Thursday, August 20, 2009

The Decline of Scientific Publishing Standards, and Publishing Standards in General

At John Reilly’s site, the commenter HopefulCynic68 has an interesting post about the decline of standards in the magazine publishing industry. This thread provides immense food for thought; indeed, it presses the trigger on several loaded barrels that I’ve been meaning to fire off lately, especially vis-à-vis the precipitous drop in educational standards. However, since I find that subject very difficult to discuss dispassionately, I have for the time being confined my response to those issues pertinent to scientific publications (and why I no longer read them). The line in HopefulCynic68’s post that occasioned my response was this:

“Even the comments on the trends in the magazine world matched my own observations, such as the lefty drift of Scientific American (which is becoming sufficiently pronounced as to damage the credibility of the publication), and the recent improvement in Popular Mechanics. If that trend holds, the 'lowbrow' PM might just steal some thunder from some supposedly highbrow sources.”

I used to love reading Scientific American as a young teenager, circa early-to-mid nineties. As I recall, the magazine was at that time a vehicle for the best popular science writing around. Of the many attractions it offered, one could expect at least a half dozen lengthy, well-written articles per issue, mathematical puzzles by Martin Gardener, the wonderful Connections column by James Burke, and colorful graphics that were among the best in the business. I especially enjoyed the articles on physics and astronomy, which as a rule were included in every issue.

But by the late nineties I began to notice a serious downward trend in the quality of the scientific thinking behind the articles in the magazine. I had a difficult time of it, having to admit that I could no longer lie to myself about the serious methodological flaws that they allowed to slip into print. I had to question the reasoning behind many of the conclusions drawn in the articles, and I came to the uncomfortable realization that a good portion of the scientific establishment did not know when a thing was proven and when it wasn't.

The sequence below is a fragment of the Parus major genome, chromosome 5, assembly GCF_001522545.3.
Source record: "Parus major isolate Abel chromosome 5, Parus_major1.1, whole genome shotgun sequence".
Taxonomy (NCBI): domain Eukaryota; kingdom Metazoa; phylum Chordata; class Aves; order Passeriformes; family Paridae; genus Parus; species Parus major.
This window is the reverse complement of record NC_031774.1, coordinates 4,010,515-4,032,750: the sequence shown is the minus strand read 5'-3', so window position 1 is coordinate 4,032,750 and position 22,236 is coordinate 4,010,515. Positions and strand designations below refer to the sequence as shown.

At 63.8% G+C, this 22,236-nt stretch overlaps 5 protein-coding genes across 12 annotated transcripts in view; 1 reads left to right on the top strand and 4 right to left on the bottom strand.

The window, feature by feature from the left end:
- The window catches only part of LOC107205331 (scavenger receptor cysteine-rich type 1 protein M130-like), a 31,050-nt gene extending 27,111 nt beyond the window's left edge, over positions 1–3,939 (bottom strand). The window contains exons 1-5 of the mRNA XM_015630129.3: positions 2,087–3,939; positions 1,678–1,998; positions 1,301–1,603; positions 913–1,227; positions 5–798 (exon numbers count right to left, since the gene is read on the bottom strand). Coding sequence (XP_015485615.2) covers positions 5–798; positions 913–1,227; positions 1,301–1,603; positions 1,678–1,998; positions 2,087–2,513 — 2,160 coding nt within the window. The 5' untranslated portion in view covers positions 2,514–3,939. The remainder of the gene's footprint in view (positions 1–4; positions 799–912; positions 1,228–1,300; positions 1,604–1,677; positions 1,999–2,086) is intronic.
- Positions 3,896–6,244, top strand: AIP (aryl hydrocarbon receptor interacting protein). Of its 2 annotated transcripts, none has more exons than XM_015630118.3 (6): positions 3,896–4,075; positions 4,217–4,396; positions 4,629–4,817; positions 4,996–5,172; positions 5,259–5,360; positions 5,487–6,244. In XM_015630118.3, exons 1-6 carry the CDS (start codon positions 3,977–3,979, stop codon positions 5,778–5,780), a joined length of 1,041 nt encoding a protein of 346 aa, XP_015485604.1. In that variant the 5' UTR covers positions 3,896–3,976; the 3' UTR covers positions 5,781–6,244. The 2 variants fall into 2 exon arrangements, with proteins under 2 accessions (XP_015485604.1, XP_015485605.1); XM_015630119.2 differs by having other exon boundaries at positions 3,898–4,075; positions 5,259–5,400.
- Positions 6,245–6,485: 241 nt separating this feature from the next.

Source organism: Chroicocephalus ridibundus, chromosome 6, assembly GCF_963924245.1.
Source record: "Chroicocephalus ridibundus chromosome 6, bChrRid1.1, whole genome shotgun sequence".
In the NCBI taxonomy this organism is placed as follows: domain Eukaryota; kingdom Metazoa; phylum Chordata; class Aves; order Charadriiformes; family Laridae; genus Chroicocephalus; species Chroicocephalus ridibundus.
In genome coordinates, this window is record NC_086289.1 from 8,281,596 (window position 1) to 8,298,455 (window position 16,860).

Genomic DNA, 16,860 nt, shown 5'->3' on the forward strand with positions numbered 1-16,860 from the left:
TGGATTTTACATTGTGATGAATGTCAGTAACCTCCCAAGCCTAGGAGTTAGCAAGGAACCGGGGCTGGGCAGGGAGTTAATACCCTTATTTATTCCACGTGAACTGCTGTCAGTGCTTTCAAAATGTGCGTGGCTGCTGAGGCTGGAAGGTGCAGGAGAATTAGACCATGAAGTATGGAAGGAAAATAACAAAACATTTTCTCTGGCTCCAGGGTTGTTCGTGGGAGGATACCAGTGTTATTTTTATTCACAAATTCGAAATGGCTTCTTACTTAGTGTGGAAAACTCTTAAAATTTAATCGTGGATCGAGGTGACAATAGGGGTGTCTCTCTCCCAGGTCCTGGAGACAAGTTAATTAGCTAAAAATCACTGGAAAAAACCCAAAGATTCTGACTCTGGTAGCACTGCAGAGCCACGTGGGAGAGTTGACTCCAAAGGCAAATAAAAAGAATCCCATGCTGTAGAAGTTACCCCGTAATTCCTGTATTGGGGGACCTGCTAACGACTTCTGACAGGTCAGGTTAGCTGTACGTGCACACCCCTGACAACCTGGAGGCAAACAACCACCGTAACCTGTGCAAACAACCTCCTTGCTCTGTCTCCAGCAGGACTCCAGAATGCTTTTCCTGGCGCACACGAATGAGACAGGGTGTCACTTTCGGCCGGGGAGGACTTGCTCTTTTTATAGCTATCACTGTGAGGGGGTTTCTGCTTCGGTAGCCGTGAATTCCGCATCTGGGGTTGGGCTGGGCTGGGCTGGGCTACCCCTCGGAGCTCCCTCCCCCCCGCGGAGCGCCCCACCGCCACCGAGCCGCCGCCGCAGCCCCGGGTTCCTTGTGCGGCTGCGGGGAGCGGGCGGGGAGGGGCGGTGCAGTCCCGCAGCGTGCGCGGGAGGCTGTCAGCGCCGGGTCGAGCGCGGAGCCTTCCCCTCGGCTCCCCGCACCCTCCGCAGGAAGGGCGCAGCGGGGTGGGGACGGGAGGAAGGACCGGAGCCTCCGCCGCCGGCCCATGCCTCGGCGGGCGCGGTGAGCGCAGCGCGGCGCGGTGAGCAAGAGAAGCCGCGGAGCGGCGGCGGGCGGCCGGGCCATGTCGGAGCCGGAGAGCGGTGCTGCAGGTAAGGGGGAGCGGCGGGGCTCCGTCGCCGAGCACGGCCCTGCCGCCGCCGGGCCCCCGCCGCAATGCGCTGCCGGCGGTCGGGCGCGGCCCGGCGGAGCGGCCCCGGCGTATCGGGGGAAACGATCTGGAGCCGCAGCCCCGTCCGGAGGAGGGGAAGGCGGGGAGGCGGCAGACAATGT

I still remember the exact statement that caused me to lay the magazine aside, never to pick it up again. The year was 1999, early in the summer. I was reading a blurb about plate tectonics, in which a pair of geologists was claiming that great quantities of ocean water were being dragged down into the mantle with the subduction of oceanic plates. This much is certainly true, but the geologists proceeded from these humble beginnings to a rather flippant apocalyptic prediction. The subducting water, they said, posed no threat to the sea levels of planet earth for most of its history, because the interior of the planet was so hot that the water would be quickly converted to high-pressure steam and vented back to the surface. However, by late pre-Cambrian times the interior of earth had cooled sufficiently, such that the water was carried deep into the mantle where it was lost to chemical disassociation, and "sea levels have since dropped more than 2000 feet."

It would be an interesting exercise to enumerate all the errors contained in that statement, but we need not proceed further than to note that there is absolutely no geophysical evidence to support the conclusion that sea levels were ever that much higher than they are now. A 2000 ft higher sea would have inundated much of the continental landmass of the planet, and that simply hasn't happened. Whatever the geologists' speculations about the chemistry of the mantle might have told them, there is no prima facie case that their assertions are at all true. The known geological record is incompatible with what they have stated.